Category Archives: Singapore Sports School

Dylan Wong ends National Schools medal quest on a golden high

There’s a really good – albeit short – story in TODAY about Singapore Sports School student Dylan Wong (see below).

The 16-year-old not only won the Boys B Division triple jump with his leapt of 14.27m at the National Schools Track and Field Championships yesterday (Monday), but also set a new championship record with the distance. It was 7 centimetres longer than the 14.20m set by Benjamin Ong in 2012.

But what was more heartwarming about Dylan’s gold was the fact that he couldn’t even make the Sports School team last year because he was “not good enough”.

I am also given to understand that the gold – and the silver he garnered in the long jump last week – are the first medals that Dylan has ever won at the Schools Championships. What a wonderful way to end one’s find participation at the National Schools Championships.

Will Dylan ever make good on his stated ambition to one day break the national long and triple jump records set by Matthew Goh (7.62m) and Stefan Tseng (16.04m) in 2009? I don’t know – but then again, he is being trained by Valeri Obidko, the former coach of Matthew and Stefan, so if there is one person who can help a jumper to realise his full potential, it would be the former Russian-turned-Singapore citizen, whose proteges are all in the national record books.

Congratulations, Dylan, and all the best in your jumping endeavors.

Yours in sport

Singapore Sports Fan

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Dylan makes the jump from zero to hero in one year

(TODAY Online, April 15, 2014)

SINGAPORE — What a difference a year makes.

Twelve months ago, Singapore Sports School (SSP) student Dylan Wong was not even selected by his coaches to compete at the National Schools Track and Field Championships because he was, in his own words, “not good enough” for the level of competition.

Yesterday, the Secondary 4 student not only won the Boys “B” Division title in the triple jump at the annual meet, he also set a new championship record while doing so. Dylan leapt 14.27m at the Choa Chu Kang Stadium to erase the existing mark of 14.20m set by Benjamin Ong — also from SSP — in 2012.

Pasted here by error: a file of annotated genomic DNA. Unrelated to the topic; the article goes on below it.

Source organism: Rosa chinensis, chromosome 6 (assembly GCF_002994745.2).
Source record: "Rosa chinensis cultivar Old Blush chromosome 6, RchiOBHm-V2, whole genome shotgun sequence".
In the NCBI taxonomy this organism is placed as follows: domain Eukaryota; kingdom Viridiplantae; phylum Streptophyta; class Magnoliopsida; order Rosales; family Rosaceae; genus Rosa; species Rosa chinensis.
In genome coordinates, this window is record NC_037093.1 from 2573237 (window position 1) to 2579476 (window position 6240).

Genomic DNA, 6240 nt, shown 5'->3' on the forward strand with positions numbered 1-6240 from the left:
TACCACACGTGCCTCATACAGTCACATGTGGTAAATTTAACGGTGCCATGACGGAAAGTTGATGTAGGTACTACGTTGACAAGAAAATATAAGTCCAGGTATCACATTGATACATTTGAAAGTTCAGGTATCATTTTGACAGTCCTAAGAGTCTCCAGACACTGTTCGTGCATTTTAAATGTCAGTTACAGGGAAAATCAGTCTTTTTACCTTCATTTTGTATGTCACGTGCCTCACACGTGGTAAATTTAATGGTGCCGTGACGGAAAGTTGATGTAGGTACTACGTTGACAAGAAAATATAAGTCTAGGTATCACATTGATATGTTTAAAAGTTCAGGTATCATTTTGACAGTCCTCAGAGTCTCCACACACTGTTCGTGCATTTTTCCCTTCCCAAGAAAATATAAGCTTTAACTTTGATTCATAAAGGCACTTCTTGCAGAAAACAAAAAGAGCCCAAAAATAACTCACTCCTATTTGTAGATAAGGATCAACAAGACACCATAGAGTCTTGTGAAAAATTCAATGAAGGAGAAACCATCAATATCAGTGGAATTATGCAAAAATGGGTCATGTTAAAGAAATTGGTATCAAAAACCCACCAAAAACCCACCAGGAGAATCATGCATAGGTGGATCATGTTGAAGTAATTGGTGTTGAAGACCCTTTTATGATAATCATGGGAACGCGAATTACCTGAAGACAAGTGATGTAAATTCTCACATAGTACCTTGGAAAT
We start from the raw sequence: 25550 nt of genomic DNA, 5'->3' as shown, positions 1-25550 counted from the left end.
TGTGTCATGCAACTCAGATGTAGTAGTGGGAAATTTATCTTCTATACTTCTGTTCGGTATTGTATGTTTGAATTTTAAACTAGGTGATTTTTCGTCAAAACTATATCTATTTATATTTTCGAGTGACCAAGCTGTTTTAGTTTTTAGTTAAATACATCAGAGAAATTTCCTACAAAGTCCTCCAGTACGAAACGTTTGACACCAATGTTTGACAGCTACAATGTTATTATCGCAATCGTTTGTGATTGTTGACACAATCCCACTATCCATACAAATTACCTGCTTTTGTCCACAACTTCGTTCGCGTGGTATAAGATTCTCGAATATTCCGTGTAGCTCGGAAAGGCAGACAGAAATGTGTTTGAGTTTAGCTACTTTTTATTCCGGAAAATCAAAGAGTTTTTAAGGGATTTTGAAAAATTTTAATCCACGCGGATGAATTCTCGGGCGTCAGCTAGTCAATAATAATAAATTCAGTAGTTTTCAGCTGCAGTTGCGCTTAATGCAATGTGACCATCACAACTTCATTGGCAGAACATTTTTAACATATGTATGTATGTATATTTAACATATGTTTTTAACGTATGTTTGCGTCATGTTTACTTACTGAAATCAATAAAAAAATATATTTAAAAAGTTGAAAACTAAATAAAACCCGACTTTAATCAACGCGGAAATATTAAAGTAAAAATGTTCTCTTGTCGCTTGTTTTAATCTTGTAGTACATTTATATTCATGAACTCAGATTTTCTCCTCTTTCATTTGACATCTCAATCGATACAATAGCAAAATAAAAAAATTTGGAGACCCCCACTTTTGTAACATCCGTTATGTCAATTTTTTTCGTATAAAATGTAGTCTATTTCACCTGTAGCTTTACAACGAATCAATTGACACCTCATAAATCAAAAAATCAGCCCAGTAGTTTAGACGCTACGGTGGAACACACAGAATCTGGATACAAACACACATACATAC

It was also his second medal of the Championships — he had won a silver in the long jump last week with his 6.60m effort.

The 16-year-old, who is 1.75m tall, credits his growth spurt for his success at this year’s meet.

“You can say puberty hit me late, or I am a late bloomer, but my increase in height has helped me a lot in my sport,” said Dylan, who has grown by more than 10cm in less than six months.

In fact, Dylan has now set his sights on eventually breaking the national long jump and triple jump records set by Matthew Goh (7.62m) and Stefan Tseng (16.04m).

“During triple jump trainings in the past month especially, I have been consistently doing 14.50m jumps … I feel that it is easier now that I am taller, and also because I have been working on my landing which is my weak point,” said the teenager, whose uncle is former national high jumper Wong Yew Tong who still holds the national record for the event.

There were also new records set in the Boys “C” Div Discus (1kg) and the Girls’ “B” Div 200m yesterday. Raffles Institution’s Jonathan Low, 14, set both a meet and national Under-15 record when he hurled 53.66m to eclipse the 51.54m recorded by Jordan Chia last year.

His nearest competitor, Alfred Leong from Hwa Chong Institution, finished more than eight metres behind with his 45.62m effort. SSP’s Kugapriya Chandran, 16, clocked 25.51sec in the 200m sprint to break the record of 25.64s set by Eugenia Tan in 2012. ADELENE WONG

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My deepest condolences to Dominique Sarron Lee’s family

The report:

This appeared in the newspapers today:

NSman and former Sports School sprinter dies after training exercise
(TODAY, 18 April 2012)

SINGAPORE – A full-time National Serviceman died yesterday after experiencing breathing difficulties during training.

Private Lee Rui Feng Dominique Sarron (picture), 21, a former sprinter at the Singapore Sports School, was participating in a platoon exercise at the Murai Urban Training Facility in Lim Chu Kang.

TODAY understands that the incident happened after he took part in a training activity which involved smoke grenades.

Lee’s parents, Mr Matthew and Mrs Felicia Lee, were distraught. Mr Lee told Today: “This has all come as a sudden shock to us. He was healthy … and we only know that he got into trouble after inhaling smoke during training and we are still trying to come to terms that he is no longer with us.”

According to the Ministry of Defence (MINDEF), Lee experienced breathing difficulties at 12.30pm. Three minutes later, he lost consciousness. A Singapore Armed Forces (SAF) medic attended to him immediately.

At 12.46pm, he was evacuated via a safety vehicle to Sungei Gedong Medical Centre, where an SAF doctor attended to him at 12.52pm.

At 1.03pm, he was conveyed in an ambulance to the National University Hospital (NUH), with an SAF doctor continuing to resuscitate him en route to the hospital.

Lee arrived at the NUH at 1.22pm. He was pronounced dead at 2.05pm.